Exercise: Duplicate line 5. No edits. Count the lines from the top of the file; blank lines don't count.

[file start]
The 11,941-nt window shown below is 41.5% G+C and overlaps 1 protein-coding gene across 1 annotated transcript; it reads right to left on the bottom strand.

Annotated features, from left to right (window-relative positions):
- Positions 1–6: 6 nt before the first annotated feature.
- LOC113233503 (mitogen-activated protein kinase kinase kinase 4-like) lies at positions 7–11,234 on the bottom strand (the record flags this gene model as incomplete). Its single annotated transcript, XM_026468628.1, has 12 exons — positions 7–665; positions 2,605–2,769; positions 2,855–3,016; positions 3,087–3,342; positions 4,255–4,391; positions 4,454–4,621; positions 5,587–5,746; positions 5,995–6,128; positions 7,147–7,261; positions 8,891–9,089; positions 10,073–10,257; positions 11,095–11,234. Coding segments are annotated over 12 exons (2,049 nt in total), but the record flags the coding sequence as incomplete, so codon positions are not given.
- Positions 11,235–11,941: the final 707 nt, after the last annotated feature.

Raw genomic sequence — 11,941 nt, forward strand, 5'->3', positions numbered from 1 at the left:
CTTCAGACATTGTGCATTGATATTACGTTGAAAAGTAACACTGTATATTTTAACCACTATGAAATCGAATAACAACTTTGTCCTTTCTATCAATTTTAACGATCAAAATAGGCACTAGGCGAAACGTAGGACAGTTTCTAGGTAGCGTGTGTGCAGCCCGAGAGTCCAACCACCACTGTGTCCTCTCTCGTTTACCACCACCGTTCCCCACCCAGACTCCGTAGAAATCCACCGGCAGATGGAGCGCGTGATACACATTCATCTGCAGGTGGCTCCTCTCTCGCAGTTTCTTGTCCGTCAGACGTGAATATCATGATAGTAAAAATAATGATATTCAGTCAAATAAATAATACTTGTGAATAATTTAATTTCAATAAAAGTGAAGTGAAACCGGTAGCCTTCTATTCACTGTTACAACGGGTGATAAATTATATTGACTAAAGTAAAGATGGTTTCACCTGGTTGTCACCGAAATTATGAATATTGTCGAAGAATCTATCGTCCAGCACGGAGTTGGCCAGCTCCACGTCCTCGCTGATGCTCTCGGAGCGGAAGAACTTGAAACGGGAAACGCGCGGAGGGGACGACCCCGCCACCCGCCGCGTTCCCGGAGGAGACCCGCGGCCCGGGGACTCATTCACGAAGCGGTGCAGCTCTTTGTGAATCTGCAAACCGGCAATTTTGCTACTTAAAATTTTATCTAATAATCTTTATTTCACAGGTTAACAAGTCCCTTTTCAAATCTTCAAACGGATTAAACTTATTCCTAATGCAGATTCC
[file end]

- Positions 11,235–11,941: the final 707 nt, after the last annotated feature.